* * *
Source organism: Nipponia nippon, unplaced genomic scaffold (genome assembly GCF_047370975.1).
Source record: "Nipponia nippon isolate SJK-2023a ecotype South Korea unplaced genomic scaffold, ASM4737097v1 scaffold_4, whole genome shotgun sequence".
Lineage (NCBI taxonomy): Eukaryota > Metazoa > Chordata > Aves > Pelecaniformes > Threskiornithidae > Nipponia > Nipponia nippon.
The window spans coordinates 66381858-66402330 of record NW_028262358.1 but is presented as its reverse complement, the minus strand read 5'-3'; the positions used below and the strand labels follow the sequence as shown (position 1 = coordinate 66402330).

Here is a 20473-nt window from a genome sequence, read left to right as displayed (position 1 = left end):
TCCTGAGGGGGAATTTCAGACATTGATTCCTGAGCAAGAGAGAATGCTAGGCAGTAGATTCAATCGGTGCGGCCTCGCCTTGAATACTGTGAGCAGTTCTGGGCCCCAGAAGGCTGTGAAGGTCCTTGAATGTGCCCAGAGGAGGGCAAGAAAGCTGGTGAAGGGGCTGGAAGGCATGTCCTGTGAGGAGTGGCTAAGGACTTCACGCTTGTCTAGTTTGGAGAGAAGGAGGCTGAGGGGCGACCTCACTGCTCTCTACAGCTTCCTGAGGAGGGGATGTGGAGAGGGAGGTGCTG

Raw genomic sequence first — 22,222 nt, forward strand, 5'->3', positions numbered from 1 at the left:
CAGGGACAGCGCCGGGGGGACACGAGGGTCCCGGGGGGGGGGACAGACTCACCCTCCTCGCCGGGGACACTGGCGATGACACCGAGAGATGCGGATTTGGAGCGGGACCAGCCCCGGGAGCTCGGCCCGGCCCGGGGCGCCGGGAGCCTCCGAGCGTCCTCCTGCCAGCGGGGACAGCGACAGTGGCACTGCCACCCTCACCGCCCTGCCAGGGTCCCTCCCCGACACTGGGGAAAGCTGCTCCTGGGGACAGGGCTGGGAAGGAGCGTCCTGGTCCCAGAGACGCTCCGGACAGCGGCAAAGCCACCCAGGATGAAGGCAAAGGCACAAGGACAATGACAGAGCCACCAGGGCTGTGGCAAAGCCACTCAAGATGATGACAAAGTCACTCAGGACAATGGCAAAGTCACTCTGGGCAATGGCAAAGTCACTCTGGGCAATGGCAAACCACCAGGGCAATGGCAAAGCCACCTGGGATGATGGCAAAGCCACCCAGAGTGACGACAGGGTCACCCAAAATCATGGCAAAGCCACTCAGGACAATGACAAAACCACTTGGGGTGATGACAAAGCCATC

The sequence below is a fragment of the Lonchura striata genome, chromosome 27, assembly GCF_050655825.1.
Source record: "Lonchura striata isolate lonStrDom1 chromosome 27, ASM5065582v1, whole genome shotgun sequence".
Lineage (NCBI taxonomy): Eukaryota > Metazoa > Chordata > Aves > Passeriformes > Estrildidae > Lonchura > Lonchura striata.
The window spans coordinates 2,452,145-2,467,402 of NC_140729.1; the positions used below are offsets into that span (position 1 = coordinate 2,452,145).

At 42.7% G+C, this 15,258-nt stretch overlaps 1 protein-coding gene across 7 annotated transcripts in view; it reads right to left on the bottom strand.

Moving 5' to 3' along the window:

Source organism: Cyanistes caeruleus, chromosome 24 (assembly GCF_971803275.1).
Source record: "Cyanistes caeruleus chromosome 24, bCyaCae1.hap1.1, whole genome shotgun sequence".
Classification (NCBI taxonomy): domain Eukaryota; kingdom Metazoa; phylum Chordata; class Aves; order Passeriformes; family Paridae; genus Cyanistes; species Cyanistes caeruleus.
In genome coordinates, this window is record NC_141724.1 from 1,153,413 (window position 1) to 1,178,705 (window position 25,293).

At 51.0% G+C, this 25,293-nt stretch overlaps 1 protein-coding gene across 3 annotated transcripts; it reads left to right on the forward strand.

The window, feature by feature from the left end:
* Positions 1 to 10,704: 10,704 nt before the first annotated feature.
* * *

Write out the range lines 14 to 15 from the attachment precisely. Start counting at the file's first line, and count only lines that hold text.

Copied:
Moving 5' to 3' along the window:

Source organism: Cyanistes caeruleus, chromosome 24 (assembly GCF_971803275.1).